Also in the month of October, three Guatemalan policemen turned up in Barranco, the southernmost village in Belize. When the Guatemalan cops were told where they were, they reportedly replied that they had gotten lost.

In the same month, David Doehm, 59, accused along with his wife, Anke, of cruelty toward their 13-year-old adopted daughter, Fay Lin Cannon, committed suicide. The Ministry of Health also reported that the number of cases of “pink eye” was 8000 – double that of 2016.

 Also in October, about 100 spirited citizens, several opposition politicians among them, including PUP party leader John Briceno, took to the streets in the old capital to protest the most recent hike in fuel prices. Marching from the BTL Constitution Park to Battlefield Park in the rains, the protesters chanted “fuel price gone too high.”

A United States diplomat fled the country in that same month, after being involved in a traffic accident which claimed the lives of two persons. Samantha Castillo, 30, had just dropped her brother off at Old Belize and was heading back to her Bella Vista home, when the vehicle that was being driven by Captain Justin Guidry, a military liaison officer attached to the US Embassy, crashed into her SUV, killing her and her one-year-old baby girl.

Also in October, the small Belize City activist community was shocked with the senseless murder of one of their own. Activist Albert Cattouse, a taxi driver based at the Albert Street Taxi Stand, was shot and killed by a passenger he dropped off on Dolphin Street.

In the month of October as well, the Opposition PUP accused the ruling UDP of a massive 8- million-dollar hustle. The government announced that it would spend the 8 million to pave a section of Faber’s Road. The Opposition said that the UDP ministers would cream off that project for the party’s municipal elections efforts.

Also in October, the body of a 17-year-old minor, Erwin Rodriguez, who had been missing for 53 days, was discovered in a shallow grave. In that month, there was also an attempt by three reportedly Caucasian men to abduct three young girls from El Progresso in a pickup truck, but when the vehicle slowed down on a rough stretch of road, the girls were able to escape.

In that month as well, Inspector Fitzroy Yearwood, former press officer of the Police Department, placed his career on the line when he called KREM’s WUB show and aligned himself with members of the media who were boycotting the Police Department.

Also in October, Cardinal Andrews, 28, a part-time worker at Belize Water Services Limited, was shot in his head a short distance from the Kremandala compound on Partridge Street.

In that month as well, Shikell Nunez, also known as “DJ Cross De Nitro,” was remanded to the Belize Central Prison, after he posted threats to members of the police’s Gang Suppression Unit. Nunez is the first person to be charged for a Facebook post in Belize.

Also, the Mexican president, Enrique Pena Nieto, met members of CARICOM in Belize, and a dollar van taxi man, Odner Estizeine, 40, was fatally shot on Complex Drive.

Additionally, two brothers, Ryan Swift, 54, and Steve Swift, 61, of Central American Boulevard were drinking together, when Ryan fell unconscious and Steve went to get assistance, but he too, was stricken by what they were drinking. Steve was admitted to the KHMH in a critical condition, while Ryan was pronounced dead. Ryan was a campaigner for the ruling UDP and was the owner of Ryan Swift Pesticide Control Agency.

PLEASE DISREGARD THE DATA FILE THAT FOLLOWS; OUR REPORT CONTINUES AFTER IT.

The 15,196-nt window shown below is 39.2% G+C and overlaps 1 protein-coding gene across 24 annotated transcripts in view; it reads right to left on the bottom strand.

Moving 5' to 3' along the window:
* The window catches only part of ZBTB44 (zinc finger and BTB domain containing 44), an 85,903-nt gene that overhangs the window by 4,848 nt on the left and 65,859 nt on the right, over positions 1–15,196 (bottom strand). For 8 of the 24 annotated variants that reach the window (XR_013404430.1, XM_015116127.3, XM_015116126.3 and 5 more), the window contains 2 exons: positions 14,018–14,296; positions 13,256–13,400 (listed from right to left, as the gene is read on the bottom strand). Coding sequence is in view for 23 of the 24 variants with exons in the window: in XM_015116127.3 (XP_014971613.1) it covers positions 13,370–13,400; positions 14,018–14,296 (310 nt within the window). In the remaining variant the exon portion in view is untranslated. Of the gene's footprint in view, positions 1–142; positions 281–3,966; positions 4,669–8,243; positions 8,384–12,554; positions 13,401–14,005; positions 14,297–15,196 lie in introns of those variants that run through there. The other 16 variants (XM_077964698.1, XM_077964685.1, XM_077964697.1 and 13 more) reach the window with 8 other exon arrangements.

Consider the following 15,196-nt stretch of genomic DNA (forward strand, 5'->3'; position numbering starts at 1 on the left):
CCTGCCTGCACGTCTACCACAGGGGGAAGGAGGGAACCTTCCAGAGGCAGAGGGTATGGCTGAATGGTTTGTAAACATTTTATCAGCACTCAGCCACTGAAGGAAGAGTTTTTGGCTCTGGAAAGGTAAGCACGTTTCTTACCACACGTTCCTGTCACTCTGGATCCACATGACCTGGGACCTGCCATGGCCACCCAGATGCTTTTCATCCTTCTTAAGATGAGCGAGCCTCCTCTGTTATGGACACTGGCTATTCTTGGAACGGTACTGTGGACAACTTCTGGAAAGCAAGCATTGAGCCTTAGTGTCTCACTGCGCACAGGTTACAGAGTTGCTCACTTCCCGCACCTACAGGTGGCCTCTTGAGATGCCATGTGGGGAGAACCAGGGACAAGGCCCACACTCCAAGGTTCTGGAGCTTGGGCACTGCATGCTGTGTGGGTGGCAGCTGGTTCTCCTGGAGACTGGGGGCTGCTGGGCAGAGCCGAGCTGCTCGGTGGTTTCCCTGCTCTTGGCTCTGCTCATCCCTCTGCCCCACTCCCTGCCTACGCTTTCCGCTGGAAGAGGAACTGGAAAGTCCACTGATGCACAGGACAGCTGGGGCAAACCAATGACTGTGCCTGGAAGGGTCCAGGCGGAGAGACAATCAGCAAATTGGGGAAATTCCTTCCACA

In November, the Caribbean Court of Justice ordered the Government of Belize to pay the Ashcroft alliance US$78 million in 9 days for the acquisition of BTL.

Also in that month, a Honduran woman, Denia Suyapa Ochoa, was arrested at her workplace at the Ministry of Health in San Pedro Sula, in an operation dubbed “Storm of Fire.” Ochoa is accused of human trafficking and some of her victims turned up in San Pedro, Belize, where they were forced to work as prostitutes in unnamed bars on the island. The ring of human traffickers has also been traced to Guatemala and Honduras.

In November as well, Ruth Meighan, a former Director of Immigration, confirmed that many illegal aliens voted in the 2012 general elections in Belize. Meighan made the remarks in her testimony before the Senate Select Committee investigating the Auditor General’s Immigration Department report. Over 2,000 foreign nationals were given Belizean nationality certificates.

It was also reported in November that several maritime accident protocols were ignored when a yacht owned by a wealthy Guatemalan singer, Carlos Pena, ran aground near South Water Cay and was allowed to leave the country without the necessary protocols observed.

In that month as well, a storeowner in Orange Walk Town, Amit Moryani, 37, lost his life when two armed robbers entered his store and fatally shot him before leaving with $300; a special needs young man, Dedron Mckay, 20, was gunned down on Haynes Street; and the Government of Belize paid entities connected to Lord Michael Ashcroft US $78 million as final payment for the acquisition of Belize Telemedia Limited. (BTL). The Caribbean Court of Justice had ordered the government to pay the Ashcroft alliance the money in US dollars. It will take the country’s foreign reserves about two years to recover that amount, which is about a quarter of Belize’s foreign reserves, Financial Secretary Joseph Waight told the media.